IndyCar

Boss of failed Boston IndyCar race pleads guilty to fraud, money laundering

The former CFO of the Boston Grand Prix organisation which was trying to bring an IndyCar race to the city’s Seaport district, Casey was indicted in September 2020 for channelling funds for his own personal gain and laundering the proceeds of the scheme, which he failed to report as income.

According to WCVB5.com, the website of Boston newsmagazine Chronicle, Casey has pleaded guilty to “23 counts of wire fraud, three counts of aggravated identity theft, four counts of money laundering and three counts of filing false tax returns”.

The Grand Prix of Boston announced the signing of license agreements and a memorandum of understanding with the City of Boston and state agencies on April 14, 2016, yet barely more than two weeks later the event was cancelled, and less than four weeks afterwards IndyCar filed a lawsuit against the organisers.

Eventually, IndyCar covered the $900,000-plus refunds to fans when it was revealed that Boston GP had only $60,000 in assets against liabilities of some $9m.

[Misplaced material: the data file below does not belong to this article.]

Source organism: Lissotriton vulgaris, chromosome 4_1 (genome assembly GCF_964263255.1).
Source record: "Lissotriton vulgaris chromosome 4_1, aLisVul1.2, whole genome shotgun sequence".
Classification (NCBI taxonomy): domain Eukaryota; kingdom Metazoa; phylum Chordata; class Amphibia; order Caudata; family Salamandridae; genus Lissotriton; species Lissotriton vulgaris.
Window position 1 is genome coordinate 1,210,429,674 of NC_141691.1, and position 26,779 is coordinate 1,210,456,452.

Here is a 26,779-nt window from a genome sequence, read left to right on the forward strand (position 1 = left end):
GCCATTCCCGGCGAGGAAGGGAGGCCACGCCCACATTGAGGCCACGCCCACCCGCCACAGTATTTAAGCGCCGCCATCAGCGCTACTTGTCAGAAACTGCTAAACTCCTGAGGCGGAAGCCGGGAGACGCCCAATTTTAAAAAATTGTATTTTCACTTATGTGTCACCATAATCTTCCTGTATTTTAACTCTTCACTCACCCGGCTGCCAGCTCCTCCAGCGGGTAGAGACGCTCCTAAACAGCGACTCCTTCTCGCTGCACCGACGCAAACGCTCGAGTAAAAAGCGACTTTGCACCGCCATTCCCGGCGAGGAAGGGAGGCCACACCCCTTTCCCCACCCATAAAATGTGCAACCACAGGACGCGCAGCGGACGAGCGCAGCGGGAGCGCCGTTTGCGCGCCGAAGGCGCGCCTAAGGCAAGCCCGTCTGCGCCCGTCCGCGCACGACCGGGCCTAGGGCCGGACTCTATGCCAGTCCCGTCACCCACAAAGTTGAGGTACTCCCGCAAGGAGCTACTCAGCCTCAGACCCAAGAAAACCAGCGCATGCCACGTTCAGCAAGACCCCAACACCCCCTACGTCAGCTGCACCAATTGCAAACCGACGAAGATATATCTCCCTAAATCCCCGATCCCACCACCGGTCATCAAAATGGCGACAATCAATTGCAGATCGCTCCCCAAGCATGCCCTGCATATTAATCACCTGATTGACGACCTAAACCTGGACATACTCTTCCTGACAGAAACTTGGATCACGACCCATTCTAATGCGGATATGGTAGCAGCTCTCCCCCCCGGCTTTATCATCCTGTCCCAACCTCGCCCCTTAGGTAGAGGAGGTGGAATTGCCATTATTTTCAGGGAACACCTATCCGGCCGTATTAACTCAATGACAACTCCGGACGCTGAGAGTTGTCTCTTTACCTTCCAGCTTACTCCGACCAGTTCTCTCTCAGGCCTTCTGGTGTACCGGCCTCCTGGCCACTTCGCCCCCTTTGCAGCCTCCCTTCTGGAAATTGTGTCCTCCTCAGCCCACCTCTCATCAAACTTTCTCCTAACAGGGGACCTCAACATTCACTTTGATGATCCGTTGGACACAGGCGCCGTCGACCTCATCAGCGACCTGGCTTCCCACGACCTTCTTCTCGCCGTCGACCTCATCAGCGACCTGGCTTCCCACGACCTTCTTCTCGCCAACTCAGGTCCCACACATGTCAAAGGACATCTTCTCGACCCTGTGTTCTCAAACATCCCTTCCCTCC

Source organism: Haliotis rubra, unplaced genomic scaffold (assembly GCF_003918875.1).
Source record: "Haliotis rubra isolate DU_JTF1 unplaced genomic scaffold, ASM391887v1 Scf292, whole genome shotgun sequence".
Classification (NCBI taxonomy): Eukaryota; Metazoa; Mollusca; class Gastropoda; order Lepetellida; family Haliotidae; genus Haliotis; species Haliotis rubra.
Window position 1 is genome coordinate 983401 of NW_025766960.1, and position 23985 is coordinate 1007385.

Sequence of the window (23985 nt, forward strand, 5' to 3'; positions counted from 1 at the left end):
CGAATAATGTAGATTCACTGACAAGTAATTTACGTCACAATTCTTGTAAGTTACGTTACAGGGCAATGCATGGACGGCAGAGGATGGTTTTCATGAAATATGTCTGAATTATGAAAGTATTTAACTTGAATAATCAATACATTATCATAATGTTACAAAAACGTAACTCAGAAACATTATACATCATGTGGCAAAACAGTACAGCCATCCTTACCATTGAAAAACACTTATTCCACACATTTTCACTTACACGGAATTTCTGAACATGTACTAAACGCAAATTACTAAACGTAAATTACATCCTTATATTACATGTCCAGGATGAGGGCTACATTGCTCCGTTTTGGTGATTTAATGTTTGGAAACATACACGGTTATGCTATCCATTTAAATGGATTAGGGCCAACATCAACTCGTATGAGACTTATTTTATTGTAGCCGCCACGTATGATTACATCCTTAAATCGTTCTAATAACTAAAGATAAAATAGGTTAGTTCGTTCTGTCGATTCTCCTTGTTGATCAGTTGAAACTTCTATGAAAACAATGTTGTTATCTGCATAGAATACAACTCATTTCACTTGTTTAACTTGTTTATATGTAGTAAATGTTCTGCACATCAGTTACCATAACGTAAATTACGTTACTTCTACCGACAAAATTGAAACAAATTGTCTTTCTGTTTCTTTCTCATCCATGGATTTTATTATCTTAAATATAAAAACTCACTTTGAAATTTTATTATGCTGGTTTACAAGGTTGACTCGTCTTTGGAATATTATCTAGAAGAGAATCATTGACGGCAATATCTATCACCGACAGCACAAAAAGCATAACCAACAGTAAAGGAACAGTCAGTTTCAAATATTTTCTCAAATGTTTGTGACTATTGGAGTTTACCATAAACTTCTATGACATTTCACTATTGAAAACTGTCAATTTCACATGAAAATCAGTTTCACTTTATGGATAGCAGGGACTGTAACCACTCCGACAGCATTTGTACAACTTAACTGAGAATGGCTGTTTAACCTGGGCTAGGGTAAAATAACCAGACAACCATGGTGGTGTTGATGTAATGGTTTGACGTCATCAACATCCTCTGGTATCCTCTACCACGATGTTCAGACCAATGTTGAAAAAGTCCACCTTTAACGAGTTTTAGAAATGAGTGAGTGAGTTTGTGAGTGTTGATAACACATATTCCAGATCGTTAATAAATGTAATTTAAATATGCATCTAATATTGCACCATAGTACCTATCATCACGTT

Today, Federal prosecutors revealed that the Boston GP organisation “made payments to or on behalf of Casey totalling approximately $308,292 in 2015 and $601,073 in 2016 which Casey failed to include in the gross income he claimed on his personal tax returns for those years”.

Prosecutors have revealed further financial irregularities regarding an ice-rink that Casey owned, and that he fraudulently obtained economic injury disaster loans and paycheck protection programme loans during the height of the coronavirus pandemic, resulting in approximately $676,552 in COVID-19 relief funds being deposited into bank accounts controlled by Casey.

Casey is expected to be sentenced in February.

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